Editor’s note: In 2005, Pam Leo, Kindred’s contributing editor and board member, wrote a now-beloved book called Connection Parenting: Parenting Through Connection Instead Of Coercion, Through Love Instead Of Fear. This well-loved book shares the strategy this study points to below… seventeen years later…
Parents know the scenario all too well: their child misbehaves and it comes time for discipline.
Research conducted globally shows that spanking is not the best option. But verbal reasoning, which explains why the behavior is wrong, may not always have the intended positive effect if the parent is loud and abrupt, according to a new University of Michigan study.
The findings indicate both positive and negative outcomes that could have lasting consequences on children’s emotional development. Verbal reasoning was associated with higher levels of getting along with others, but also with increased aggression and higher levels of distraction.
“Positive discipline doesn’t always seem to have all that many positive benefits,” said Andrew Grogan-Kaylor, professor of social work and lead author of the study published in the latest issue of International Journal of Behavioral Development.
“It’s more likely that the long-term investments that parents make in children, such as spending time with them, letting them know they are loved and listening to them, have more positive effects than nonviolent discipline. This has yet to be thoroughly researched in a global context.”
Research has continually shown that spanking leads to negative child outcomes, such as aggression and distraction, regardless of the context in which children are disciplined, including country, race and ethnicity, and neighborhood.
In the new study, researchers at U-M’s Ann Arbor and Flint campuses analyzed different forms of punishment associated with children’s behaviors in a global sample of nearly 216,000 families from 62 countries. The data came from the United Nations Children’s Fund Multiple Indicator Cluster Surveys.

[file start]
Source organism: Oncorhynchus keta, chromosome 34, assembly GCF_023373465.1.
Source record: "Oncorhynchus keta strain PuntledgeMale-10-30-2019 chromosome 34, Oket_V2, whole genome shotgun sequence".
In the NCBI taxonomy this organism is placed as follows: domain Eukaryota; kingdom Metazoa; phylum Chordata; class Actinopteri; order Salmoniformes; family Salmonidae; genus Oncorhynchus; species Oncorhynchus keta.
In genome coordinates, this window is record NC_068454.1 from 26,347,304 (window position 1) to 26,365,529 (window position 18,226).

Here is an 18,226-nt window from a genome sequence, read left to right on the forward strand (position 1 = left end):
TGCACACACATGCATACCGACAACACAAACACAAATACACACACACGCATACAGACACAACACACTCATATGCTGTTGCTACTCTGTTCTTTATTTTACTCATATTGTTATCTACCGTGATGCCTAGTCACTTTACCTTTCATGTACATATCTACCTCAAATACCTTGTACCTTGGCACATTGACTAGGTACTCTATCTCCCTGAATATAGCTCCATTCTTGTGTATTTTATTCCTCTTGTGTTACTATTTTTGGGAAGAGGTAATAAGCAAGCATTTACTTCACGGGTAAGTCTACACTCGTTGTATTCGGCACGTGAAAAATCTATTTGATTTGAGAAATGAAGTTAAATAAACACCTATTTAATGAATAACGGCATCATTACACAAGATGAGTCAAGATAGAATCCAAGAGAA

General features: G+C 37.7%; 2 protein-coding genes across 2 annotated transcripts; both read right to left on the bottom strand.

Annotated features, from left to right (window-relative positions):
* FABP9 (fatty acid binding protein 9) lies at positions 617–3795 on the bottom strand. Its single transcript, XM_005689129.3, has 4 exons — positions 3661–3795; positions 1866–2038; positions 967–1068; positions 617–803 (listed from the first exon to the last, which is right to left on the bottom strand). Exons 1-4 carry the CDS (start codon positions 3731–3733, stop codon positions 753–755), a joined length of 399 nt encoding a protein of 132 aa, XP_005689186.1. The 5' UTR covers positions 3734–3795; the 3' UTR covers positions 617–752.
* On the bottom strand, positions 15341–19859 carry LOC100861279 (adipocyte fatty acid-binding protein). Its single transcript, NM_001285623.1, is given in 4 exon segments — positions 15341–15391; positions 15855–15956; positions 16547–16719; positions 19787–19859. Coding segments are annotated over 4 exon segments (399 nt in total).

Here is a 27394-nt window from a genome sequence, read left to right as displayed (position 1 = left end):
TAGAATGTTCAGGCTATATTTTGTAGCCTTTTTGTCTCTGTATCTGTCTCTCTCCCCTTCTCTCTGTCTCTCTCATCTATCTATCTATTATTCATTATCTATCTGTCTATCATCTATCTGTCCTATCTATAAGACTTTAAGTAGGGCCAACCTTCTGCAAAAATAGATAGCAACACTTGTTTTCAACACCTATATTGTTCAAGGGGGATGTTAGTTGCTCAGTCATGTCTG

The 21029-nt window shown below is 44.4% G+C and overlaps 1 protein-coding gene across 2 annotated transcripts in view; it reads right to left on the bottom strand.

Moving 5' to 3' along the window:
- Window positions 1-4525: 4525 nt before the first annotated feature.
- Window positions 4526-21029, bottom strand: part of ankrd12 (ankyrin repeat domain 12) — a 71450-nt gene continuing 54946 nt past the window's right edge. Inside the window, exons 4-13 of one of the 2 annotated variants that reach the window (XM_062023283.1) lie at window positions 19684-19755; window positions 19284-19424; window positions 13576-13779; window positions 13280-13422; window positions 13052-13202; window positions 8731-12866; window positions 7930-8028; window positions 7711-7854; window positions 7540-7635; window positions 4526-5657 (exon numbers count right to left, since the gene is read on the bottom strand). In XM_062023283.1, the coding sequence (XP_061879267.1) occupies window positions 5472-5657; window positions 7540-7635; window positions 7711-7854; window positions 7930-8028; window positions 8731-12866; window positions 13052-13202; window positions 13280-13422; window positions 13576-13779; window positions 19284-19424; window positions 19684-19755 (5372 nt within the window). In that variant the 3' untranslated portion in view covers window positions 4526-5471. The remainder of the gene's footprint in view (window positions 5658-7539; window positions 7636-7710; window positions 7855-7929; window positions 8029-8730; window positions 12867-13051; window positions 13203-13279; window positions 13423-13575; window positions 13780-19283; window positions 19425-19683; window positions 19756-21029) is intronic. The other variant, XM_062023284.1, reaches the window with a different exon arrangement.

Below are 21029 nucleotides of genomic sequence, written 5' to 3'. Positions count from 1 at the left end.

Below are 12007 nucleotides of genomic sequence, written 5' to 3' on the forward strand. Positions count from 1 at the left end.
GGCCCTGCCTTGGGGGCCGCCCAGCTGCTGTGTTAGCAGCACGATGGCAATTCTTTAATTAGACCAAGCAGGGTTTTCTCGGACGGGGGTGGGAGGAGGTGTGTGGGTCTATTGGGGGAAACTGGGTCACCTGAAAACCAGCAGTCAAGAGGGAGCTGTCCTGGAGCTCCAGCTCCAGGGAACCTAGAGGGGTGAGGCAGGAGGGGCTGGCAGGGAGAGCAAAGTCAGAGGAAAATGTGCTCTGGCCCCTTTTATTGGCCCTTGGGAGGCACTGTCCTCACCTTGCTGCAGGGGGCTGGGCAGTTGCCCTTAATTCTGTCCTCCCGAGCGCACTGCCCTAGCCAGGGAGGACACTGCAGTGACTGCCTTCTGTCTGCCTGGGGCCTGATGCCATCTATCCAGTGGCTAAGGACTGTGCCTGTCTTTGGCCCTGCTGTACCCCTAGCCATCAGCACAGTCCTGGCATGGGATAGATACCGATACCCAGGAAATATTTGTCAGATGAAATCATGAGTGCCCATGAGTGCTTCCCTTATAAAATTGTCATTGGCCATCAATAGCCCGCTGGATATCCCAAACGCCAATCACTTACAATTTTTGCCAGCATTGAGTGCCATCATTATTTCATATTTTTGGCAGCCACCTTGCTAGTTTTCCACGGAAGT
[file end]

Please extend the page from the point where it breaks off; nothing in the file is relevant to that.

The results confirmed that spanking was not associated with children getting along with their counterparts. It also led to increased aggression and distraction. For nonviolent discipline, which involved verbal reasoning and taking away privileges, mixed outcomes occurred, Grogan-Kaylor said.
Verbal reasoning did promote one positive result: Children were more prosocial with others, especially in countries where this discipline was more common. Surprisingly, verbal reasoning also increased aggression, likely in cases when the parents used harsh tones and language, the study suggested.
“Verbal reasoning may have negative effects on children if it is not employed in a way that is developmentally appropriate for the child to understand why their behavior is inappropriate,” Grogan-Kaylor said.
Meanwhile, children did not get along with other children and showed higher levels of aggression and became distracted when parents took away privileges.
So what’s the best way to discipline a child? Grogan-Kaylor suggested providing them structure, keeping the lines of communication open and providing developmentally appropriate removal of privileges.
Co-authors included Berenice Castillo, Garrett Pace, Kaitlin Ward, Shawna Lee and Heather Knauer of UM-Ann Arbor and Julie Ma of UM-Flint.